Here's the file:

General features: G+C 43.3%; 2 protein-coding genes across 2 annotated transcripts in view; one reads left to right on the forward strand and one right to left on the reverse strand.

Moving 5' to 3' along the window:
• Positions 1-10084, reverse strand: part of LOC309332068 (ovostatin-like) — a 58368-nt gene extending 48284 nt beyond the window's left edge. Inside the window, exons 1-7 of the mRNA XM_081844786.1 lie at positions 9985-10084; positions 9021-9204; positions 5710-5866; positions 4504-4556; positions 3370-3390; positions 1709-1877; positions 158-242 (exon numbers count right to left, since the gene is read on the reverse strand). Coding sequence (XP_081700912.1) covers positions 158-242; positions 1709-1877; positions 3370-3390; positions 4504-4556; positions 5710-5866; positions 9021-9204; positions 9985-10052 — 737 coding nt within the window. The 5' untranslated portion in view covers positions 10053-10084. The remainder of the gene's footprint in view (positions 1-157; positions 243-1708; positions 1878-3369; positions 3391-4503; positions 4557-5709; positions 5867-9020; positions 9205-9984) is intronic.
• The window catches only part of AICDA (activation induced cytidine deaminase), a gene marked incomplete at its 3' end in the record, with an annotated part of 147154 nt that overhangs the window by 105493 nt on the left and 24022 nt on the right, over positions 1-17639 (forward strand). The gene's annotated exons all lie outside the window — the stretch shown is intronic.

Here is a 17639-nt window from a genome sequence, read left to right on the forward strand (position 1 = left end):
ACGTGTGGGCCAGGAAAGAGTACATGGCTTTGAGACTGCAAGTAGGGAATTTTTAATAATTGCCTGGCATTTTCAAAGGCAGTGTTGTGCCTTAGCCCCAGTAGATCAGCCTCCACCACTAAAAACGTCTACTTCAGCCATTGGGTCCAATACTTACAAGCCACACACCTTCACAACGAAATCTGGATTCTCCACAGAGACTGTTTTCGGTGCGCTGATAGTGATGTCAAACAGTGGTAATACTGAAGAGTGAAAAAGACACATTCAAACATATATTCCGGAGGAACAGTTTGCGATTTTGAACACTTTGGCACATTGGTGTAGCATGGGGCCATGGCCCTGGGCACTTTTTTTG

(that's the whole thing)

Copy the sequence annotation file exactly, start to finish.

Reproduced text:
General features: G+C 43.3%; 2 protein-coding genes across 2 annotated transcripts in view; one reads left to right on the forward strand and one right to left on the reverse strand.

Moving 5' to 3' along the window:
• Positions 1-10084, reverse strand: part of LOC309332068 (ovostatin-like) — a 58368-nt gene extending 48284 nt beyond the window's left edge. Inside the window, exons 1-7 of the mRNA XM_081844786.1 lie at positions 9985-10084; positions 9021-9204; positions 5710-5866; positions 4504-4556; positions 3370-3390; positions 1709-1877; positions 158-242 (exon numbers count right to left, since the gene is read on the reverse strand). Coding sequence (XP_081700912.1) covers positions 158-242; positions 1709-1877; positions 3370-3390; positions 4504-4556; positions 5710-5866; positions 9021-9204; positions 9985-10052 — 737 coding nt within the window. The 5' untranslated portion in view covers positions 10053-10084. The remainder of the gene's footprint in view (positions 1-157; positions 243-1708; positions 1878-3369; positions 3391-4503; positions 4557-5709; positions 5867-9020; positions 9205-9984) is intronic.
• The window catches only part of AICDA (activation induced cytidine deaminase), a gene marked incomplete at its 3' end in the record, with an annotated part of 147154 nt that overhangs the window by 105493 nt on the left and 24022 nt on the right, over positions 1-17639 (forward strand). The gene's annotated exons all lie outside the window — the stretch shown is intronic.

Here is a 17639-nt window from a genome sequence, read left to right on the forward strand (position 1 = left end):
ACGTGTGGGCCAGGAAAGAGTACATGGCTTTGAGACTGCAAGTAGGGAATTTTTAATAATTGCCTGGCATTTTCAAAGGCAGTGTTGTGCCTTAGCCCCAGTAGATCAGCCTCCACCACTAAAAACGTCTACTTCAGCCATTGGGTCCAATACTTACAAGCCACACACCTTCACAACGAAATCTGGATTCTCCACAGAGACTGTTTTCGGTGCGCTGATAGTGATGTCAAACAGTGGTAATACTGAAGAGTGAAAAAGACACATTCAAACATATATTCCGGAGGAACAGTTTGCGATTTTGAACACTTTGGCACATTGGTGTAGCATGGGGCCATGGCCCTGGGCACTTTTTTTG